41K3 0/20 Jan. 12, 2015 5 p.m. 6 p.m. M Colombini, L. Bldg. 10, Rm. 111

Credits: 3

Provides the student with the opportunity for practical field experience with an emotional intelligence specialization. Includes a seminar component. Additional Fee: $23.00

Course Outcomes

  • Demonstrate appropriate workplace behavior
  • Maintain successful employment, or volunteer at an instructor approved school or early learning program
  • Objective 3: Apply transferable skills in the work place
  • Demonstrate appropriate practices in the area of specialization – Emotional Intelligence

PRACTICUM 4: WORKING WITH FAMILIES

ECE 198

Item # Enrollment Start Date Start Time End Time Days Instructor Location
41L3 0/20 Jan. 12, 2015 5 p.m. 6 p.m. M Colombini, L. Bldg. 10, Rm. 111

Credits: 3

Provides the student with the opportunity for practical field experience with a working with families specialization. Includes a seminar component. Additional Fee: $23.00

Course Outcomes

  • Demonstrate appropriate workplace behavior
  • Maintain successful employment, or volunteer at an instructor approved school or early learning program
  • Apply transferable skills in the work place
  • Demonstrate appropriate practices in the area of specialization – working with families

INFANTS & TODDLERS - NURTURING CARE

ECED&132

Item # Enrollment Start Date Start Time End Time Days Instructor Location
4183 10/20 Jan. 8, 2015 6 p.m. 10:15 p.m. Th Beisley, L. Bldg. 10, Rm. 205

Credits: 5

Examine the unique developmental needs of infants and toddlers. Study the role of the caregiver, relationships with families, developmentally appropriate practices, nurturing environments for infants and toddlers and culturally relevant care.

Course Outcomes

  • Describe developmental milestones from birth to 36 months articulating the influences of individual development, temperament, and cultural norms
  • Develop a plan to create reciprocal, culturally sensitive partnerships with families
  • Describe infant/toddler child care regulations and procedures related to group size, health, nutrition & safety
  • Describe guidance techniques that are appropriate and effective with infants and toddlers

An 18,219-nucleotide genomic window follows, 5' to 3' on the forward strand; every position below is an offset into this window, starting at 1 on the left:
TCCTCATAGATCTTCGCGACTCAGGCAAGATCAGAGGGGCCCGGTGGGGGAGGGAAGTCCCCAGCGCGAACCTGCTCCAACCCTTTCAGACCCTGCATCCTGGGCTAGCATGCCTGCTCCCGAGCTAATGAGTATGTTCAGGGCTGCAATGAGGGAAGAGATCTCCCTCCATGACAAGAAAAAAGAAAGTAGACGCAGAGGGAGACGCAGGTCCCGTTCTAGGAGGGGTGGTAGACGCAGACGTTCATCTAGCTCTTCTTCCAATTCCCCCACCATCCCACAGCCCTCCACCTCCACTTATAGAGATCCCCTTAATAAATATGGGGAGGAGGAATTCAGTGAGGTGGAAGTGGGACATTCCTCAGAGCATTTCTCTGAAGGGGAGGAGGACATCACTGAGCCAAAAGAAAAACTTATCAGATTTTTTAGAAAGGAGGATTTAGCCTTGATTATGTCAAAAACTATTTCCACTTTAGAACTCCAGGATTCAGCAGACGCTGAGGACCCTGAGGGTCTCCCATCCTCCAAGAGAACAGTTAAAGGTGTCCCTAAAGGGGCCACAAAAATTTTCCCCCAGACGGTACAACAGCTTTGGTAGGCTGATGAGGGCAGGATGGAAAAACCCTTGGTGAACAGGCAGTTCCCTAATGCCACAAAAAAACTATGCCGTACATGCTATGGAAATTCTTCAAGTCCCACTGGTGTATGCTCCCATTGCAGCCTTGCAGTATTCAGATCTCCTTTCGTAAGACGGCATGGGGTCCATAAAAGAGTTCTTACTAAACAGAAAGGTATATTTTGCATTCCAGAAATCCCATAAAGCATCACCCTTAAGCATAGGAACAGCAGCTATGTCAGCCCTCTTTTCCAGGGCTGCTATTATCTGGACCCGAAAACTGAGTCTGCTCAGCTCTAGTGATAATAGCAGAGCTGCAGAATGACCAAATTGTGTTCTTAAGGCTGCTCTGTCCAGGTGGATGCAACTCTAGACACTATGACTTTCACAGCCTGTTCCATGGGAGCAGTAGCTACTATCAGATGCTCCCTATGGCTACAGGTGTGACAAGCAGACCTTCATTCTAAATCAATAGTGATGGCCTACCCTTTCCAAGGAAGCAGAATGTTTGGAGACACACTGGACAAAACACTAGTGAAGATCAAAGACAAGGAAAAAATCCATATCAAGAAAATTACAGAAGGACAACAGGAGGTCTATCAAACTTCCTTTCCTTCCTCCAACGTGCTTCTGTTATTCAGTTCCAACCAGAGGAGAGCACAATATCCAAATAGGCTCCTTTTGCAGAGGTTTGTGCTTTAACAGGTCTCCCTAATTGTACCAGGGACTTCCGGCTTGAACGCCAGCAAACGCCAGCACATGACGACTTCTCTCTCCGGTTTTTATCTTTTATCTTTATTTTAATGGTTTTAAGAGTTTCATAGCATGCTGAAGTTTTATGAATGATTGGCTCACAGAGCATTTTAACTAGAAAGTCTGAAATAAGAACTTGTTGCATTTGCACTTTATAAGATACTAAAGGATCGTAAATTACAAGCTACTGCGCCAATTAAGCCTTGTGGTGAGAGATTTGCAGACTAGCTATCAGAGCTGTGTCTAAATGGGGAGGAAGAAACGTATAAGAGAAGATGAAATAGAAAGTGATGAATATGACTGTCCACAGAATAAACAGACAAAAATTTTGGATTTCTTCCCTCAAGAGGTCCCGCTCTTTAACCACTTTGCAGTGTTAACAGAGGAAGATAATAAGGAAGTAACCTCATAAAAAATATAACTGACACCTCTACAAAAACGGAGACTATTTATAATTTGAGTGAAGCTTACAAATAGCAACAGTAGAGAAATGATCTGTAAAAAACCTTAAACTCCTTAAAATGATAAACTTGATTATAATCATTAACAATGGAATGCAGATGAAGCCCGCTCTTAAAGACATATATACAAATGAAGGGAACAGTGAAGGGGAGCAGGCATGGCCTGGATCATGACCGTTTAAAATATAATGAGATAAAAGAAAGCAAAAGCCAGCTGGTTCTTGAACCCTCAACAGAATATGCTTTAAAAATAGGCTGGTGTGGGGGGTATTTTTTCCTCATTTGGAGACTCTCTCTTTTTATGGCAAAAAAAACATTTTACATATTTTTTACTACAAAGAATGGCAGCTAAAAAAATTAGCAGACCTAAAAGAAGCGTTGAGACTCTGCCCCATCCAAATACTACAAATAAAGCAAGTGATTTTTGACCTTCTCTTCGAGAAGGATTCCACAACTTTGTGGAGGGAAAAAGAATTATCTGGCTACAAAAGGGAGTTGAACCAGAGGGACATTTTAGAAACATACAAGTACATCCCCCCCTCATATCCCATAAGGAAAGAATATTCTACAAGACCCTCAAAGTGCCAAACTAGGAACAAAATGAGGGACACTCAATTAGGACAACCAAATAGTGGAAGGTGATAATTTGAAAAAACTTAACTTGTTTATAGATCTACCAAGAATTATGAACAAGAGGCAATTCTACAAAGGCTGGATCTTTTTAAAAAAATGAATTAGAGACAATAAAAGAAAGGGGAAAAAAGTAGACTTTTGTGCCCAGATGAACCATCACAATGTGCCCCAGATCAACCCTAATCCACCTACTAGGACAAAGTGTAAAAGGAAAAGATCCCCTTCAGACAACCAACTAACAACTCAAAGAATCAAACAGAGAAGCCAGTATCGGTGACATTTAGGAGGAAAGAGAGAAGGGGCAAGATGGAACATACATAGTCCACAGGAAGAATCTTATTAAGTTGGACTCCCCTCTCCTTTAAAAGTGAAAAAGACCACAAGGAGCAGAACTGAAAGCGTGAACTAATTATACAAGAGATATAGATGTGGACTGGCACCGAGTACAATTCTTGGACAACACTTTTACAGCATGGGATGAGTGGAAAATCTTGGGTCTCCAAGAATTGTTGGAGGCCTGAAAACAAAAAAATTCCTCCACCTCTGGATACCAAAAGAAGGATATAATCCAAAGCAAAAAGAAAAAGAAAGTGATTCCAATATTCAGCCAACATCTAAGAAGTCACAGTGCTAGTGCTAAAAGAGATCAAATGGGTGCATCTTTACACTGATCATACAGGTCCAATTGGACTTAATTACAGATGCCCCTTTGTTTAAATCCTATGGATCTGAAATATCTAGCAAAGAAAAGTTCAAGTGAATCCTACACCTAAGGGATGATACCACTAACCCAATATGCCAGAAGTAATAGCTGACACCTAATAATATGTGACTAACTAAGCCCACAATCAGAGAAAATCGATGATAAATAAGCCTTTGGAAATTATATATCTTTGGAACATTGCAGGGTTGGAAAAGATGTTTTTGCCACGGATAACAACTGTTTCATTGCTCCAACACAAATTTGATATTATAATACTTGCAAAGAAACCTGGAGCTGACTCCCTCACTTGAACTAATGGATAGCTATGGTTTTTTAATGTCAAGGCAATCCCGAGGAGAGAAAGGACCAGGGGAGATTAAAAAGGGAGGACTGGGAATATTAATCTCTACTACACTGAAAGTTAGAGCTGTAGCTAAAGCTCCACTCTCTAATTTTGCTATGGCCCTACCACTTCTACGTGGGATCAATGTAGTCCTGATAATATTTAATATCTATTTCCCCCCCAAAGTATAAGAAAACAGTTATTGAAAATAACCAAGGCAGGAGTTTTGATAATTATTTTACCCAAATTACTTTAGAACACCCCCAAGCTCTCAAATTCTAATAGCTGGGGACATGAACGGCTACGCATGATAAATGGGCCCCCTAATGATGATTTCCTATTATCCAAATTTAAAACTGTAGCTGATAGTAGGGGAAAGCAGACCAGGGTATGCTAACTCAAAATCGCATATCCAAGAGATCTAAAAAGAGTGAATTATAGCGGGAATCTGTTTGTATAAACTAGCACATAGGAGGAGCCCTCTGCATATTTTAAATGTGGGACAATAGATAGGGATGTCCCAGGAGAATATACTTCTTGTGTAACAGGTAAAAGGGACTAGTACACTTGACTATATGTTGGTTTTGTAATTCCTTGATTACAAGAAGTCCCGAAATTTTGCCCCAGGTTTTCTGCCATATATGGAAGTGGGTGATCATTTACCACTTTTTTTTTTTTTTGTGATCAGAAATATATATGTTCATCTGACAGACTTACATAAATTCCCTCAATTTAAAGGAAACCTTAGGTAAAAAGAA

• Create and critique infant & toddler learning environments
  • Construct a plan for developmentally appropriate culturally relevant curriculum that supports language, physical, cognitive, creative, social and emotional development
  • Identify resources supporting infant/toddler programs and infant/toddler specialists

PRACTICUM IV INFANTS AND TODDLERS

ECS 217

Item # Enrollment Start Date Start Time End Time Days Instructor Location
41B3 0/20 Jan. 12, 2015 5 p.m. 6 p.m. M Colombini, L. Bldg. 10, Rm. 111

Credits: 3

Provides the student with the opportunity for practical field experience with specialization in infants and toddlers. Additional Fee: $23.00

Course Outcomes

  • Demonstrate appropriate workplace behavior
  • Maintain successful employment or volunteer in an infant/toddler center
  • Apply transferable skills in the workplace
  • Demonstrate appropriate practices in the area of specialization – infant and toddler development

PRACTICUM IV SCHOOL AGE

ECS 230

Item # Enrollment Start Date Start Time End Time Days Instructor Location
41C3 0/20 Jan. 12, 2015 5 p.m. 6 p.m. M Colombini, L. Bldg. 10, Rm. 111

Credits: 3

Provides the student with the opportunity for practical field experience with school-age specialization. Additional Fee: $23.00

Course Outcomes

  • Demonstrate appropriate workplace behavior
  • Maintain successful employment, or volunteer a t a school age center
  • Apply transferable skills in the workplace
  • Demonstrate appropriate practices in the area of specialization- school age development

NATIONAL ALARM INSTALLER TRAINING PROGRAM

EFS 109

Item # Enrollment Start Date Start Time End Time Days Instructor Location
5843 7/20 Jan. 5, 2015 7:30 a.m. 3 p.m. Daily Gordon, J. Bldg. 14, Rm. 213

Credits: 7

Introduces the student to basic alarm by completing the comprehensive lessons, viewing video, and completing lesson tests. With final test, the student will have a thorough exposure to alarm systems. Instructor permission required. Prerequisites: EFS 105, EFS 106, and EFS 107, or instructor’s permission. Instructor permission required. Additional Fee: $20.00